14. Avoids a protracted delay between the consecration of the eucharistic elements and their distribution. The 1552 Communion Service moved immediately to the distribution of the consecrated bread and wine following its consecration. The 1662 revision placed an “Amen” between the consecration and the distribution. Both rites avoid preceding the distribution of the consecrated elements with a series of devotions that suggests that Christ is present in under or under the forms of the consecrated bread and wine either substantively or spiritually. The two rites do not exclude Christ’s presence but it is not localized in the consecrated elements.
15. Includes the Declaration on Kneeling in the rubrics after the service. The Declaration on Kneeling, sometimes called the "Black Rubric," is a important statement of the eucharistic doctrine of the 1662 Prayer Book.
These features are not the only ones that characterize the 1662 Communion Service. They are, however, characteristics that can be used even in a cursory examination of an order for the administration of the Lord’s Supper, or Holy Communion, to determine whether whoever drafted the rite was guided by the theology of the 1662 Book of Common Prayer.
A number of changes that Protestant Episcopal Church introduced in the the Communion Service of the first American Prayer of 1789 were consistent with the theology of the 1662 Communion Service, for example, the addition of the introductory phrase, “All glory be to thee” to the Memorial of the Institution of the Lord’s Supper and of the rubrical permission to omit the first Lord’s Prayer and to substitute “a proper hymn” for the Gloria in Excelsis . Several changes, however, were at odds with that theology and reflected the influence of the American High Church party and Scottish Usager Non-Juror Communion Office of 1764. They included the addition of an Anamnesis-Oblation of the Elements, Invocation of the Holy Spirit, and Oblation of the Communicants to the Consecration and of the rubrical requirement that a hymn, or a part of the hymn, should be sung before the distribution of the consecrated elements. This rubric not only delayed the distribution but also permitted the singing of the Agnus Dei, which had a long association with the Medieval doctrines of Transubstantiation and the sacrifice of the Mass.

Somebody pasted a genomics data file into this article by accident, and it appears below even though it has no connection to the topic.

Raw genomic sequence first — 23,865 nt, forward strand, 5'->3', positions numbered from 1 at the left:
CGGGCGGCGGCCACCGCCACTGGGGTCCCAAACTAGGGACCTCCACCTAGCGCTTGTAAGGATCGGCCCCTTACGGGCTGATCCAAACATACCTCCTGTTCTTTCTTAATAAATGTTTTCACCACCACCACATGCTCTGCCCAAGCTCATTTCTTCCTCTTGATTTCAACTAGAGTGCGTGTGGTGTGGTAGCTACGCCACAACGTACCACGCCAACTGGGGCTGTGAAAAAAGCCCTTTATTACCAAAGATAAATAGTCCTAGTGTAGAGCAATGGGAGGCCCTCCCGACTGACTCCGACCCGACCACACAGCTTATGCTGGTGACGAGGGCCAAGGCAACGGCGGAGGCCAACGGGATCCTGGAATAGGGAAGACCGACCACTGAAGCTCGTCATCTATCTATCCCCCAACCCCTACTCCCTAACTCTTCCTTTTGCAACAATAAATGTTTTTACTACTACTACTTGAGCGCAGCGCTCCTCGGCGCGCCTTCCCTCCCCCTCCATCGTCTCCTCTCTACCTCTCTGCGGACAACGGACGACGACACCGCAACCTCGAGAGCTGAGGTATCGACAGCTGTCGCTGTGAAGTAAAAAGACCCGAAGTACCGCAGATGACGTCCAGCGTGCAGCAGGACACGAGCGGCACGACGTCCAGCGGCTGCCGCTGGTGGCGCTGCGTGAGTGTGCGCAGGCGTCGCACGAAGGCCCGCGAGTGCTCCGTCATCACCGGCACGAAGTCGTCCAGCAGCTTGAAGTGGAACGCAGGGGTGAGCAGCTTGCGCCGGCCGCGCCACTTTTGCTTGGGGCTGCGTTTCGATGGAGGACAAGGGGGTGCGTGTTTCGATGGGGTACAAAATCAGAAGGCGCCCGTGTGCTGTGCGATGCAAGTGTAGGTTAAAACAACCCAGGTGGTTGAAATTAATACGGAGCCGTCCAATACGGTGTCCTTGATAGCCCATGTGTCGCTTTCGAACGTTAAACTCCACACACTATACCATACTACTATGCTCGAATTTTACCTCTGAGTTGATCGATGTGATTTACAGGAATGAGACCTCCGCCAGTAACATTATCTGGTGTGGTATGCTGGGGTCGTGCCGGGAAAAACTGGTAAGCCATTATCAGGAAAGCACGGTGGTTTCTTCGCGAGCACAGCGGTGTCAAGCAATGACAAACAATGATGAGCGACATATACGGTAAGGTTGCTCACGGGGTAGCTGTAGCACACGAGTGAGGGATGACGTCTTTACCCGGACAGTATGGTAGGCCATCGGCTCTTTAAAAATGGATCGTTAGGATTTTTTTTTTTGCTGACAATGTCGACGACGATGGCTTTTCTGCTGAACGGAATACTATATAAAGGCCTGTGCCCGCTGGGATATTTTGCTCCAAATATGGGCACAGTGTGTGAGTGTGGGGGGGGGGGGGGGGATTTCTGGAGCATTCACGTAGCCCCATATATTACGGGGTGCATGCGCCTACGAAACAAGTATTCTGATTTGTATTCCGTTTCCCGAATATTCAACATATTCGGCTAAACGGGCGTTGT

With 1789 Communion Service the Protestant Episcopal Church set off down the path that would lead it further and further away from the Protestant and Reformed doctrine and principles of the Anglican formularies. Since 1928 revision of the American Prayer Book that path has split in two directions—a liberal direction observable in the modern-day Episcopal Church and an Anglo-Catholic direction seen in its conservative counterpart, the Anglican Church in North America.
Neither of the two orders for the administration of the Lord’s Supper, or Holy Communion, which the Anglican Church in North America’s Liturgy and Common Worship Task Force has produced to date, evidences these characteristics or commensurate characteristics to the extent that the 1662 Prayer Book’s theology may be described as having guided the task force. It remains to be seen whether the task force will make an about-face under former Archbishop Duncan’s chairmanship and retreat from its present Anglo-Catholic direction. Duncan has called for the establishment of a “new settlement” to replace the Elizabethan Settlement which has shaped historic Anglicanism and in which the Anglican formularies (including the 1662 Book of Common Prayer) are grounded. During his arch-episcopate Duncan showed a decided preference for unreformed Catholic teaching and practices in the rites of the Church and its structure and form of governance.
The two new Eucharistic Prayers to which former Archbishop Duncan refers to in The Apostle’s article, “Taking the Next Steps toward a New Prayer Book” are based upon Eucharistic Prayers A and D in the 1979 Book of Common Prayer. Eucharistic Prayer A is “a shorter, modern adaptation of the prayers of the previous American Prayer Books and of Prayer I of Rite One.” Eucharistic Prayer D is “adapted from the Liturgy of Saint Basil….and an abbreviated and revised form of this lengthy prayer is one of the four eucharistic prayers of the Roman sacramentary of Paul VI.” Needless to say neither prayer conforms to the theology of 1662 Prayer Book. One the other hand, an eucharistic prayer based upon Eucharistic Prayer D holds a strong appeal for that segment of the Anglican Church in North America which seeks to reshape the Anglican Church along the lines of the purportedly undivided Church of the early High Middles ages before the East-West schism in the eleventh century.